Imagine altering gene sequences to prevent or cure a disease. Then imagine the difficulty of pinpointing a gene target in a strand of human DNA, which contains many millions of nucleotide building blocks. If unraveled, the molecules of DNA in just one cell would produce a strand two meters long. If all of a person’s DNA were unraveled, it would create a strand that stretched to the sun and back — 50 times.
UW Medicine bestowed its 2014 Innovator of the Year award on an alumnus attempting to meet the challenge of precision gene manipulation: David Russell, M.D., Ph.D., Fel. ’94, UW professor of medicine in the Division of Hematology.
“Most researchers alter genetic sequences by using enzymes to cut the DNA,” says Russell. “But we don’t think that’s a good idea because it might cause gene mutations or other problems.”
Russell was the first researcher to use a harmless virus vector to deliver a gene to a human cell in a pinpointed location without cutting, a genome-editing technology he patented. He and his team are now using the method to modify human pluripotent stem cells, which can mature into any type of cell tissue in the body. For example, the ability to turn stem cells into heart, liver or brain cells could — in principle —make it possible to treat heart disease, hepatitis or dementia.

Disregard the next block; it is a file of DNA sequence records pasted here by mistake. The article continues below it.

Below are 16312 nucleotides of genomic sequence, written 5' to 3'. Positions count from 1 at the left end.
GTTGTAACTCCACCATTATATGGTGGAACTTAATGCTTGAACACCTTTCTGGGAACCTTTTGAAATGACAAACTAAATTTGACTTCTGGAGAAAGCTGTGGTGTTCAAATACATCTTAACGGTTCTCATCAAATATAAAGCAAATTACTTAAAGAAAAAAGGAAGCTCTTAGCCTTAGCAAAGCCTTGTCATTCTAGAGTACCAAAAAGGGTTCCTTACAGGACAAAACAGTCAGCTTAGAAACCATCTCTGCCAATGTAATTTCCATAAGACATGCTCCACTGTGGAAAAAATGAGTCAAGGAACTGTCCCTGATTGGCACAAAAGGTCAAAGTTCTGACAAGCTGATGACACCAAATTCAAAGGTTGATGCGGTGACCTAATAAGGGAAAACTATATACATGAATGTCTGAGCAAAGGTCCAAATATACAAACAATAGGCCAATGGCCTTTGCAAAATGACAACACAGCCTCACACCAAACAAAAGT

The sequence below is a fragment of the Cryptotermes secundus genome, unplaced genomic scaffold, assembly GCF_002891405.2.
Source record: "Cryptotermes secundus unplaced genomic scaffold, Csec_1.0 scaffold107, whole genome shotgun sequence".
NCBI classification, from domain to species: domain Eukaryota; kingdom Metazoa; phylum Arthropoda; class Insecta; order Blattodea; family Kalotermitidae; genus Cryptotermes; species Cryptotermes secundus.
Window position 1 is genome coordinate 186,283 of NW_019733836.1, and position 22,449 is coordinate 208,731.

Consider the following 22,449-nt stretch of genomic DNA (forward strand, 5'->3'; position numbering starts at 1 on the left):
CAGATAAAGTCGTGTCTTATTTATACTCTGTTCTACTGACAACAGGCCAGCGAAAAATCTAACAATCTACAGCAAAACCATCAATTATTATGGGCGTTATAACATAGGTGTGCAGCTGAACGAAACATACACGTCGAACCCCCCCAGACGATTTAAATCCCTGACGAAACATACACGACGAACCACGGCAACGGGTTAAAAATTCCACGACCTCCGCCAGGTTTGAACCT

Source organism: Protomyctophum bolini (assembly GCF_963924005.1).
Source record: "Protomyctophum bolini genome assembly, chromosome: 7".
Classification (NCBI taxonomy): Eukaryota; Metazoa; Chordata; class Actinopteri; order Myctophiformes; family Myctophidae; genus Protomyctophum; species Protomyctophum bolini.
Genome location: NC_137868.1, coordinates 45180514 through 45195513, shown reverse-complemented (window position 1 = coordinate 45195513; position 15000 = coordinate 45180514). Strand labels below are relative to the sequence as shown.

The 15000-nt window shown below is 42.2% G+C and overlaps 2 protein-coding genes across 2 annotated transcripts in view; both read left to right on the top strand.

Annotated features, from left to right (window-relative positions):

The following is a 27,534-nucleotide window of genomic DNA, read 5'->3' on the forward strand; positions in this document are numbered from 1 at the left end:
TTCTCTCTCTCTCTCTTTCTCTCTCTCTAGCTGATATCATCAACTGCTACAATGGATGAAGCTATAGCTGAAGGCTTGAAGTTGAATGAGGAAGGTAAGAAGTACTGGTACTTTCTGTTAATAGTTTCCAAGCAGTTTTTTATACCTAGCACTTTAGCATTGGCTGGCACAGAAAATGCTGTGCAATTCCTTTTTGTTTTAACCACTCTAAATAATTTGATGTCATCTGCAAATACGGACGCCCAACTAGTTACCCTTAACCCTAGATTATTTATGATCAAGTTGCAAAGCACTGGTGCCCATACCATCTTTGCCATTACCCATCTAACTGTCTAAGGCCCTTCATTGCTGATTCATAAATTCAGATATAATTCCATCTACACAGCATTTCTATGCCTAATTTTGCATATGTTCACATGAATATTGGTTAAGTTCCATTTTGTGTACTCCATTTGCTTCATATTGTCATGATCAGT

Many scientists are using stem cells to create specific tissue types, but moving this work from the lab to the physician’s office is problematic: the body will reject cells it does not recognize as its own. That challenge inspired Russell to change stem cell genes that cause rejection by inactivating them or changing their DNA sequence. The result is a universal stem cell precisely engineered to avoid detection by the immune system.
“This approach will allow us to make one cell line for everyone, which will facilitate getting therapies into the clinic,” Russell says. “If you had to make a new cell line from each patient’s own stem cells, the labor, time, regulatory issues and cost would be totally unreasonable.”
Using a stem cell line developed at UW Medicine, his team can grow an infinite number of universal donor cells that maintain all the instructions needed to mature into any kind of tissue. With a small business grant from the National Institutes of Health, Russell spun out a startup company, Universal Cells, to collaborate with companies and institutions working on clinical stem cell applications. He has been collaborating with UW Medicine teams focusing on heart disease and with the Institute for Stem Cell and Regenerative Medicine, and he hopes to tap into UW Medicine’s strengths in diabetes and blindness.
“We think we have solved a major problem in the stem cell field and created a solution with a powerful future,” Russell says. “It could become a full-circle UW effort — from the creation of the stem cell line through clinical trials — and I would be happy to see it cure even one intractable disease.”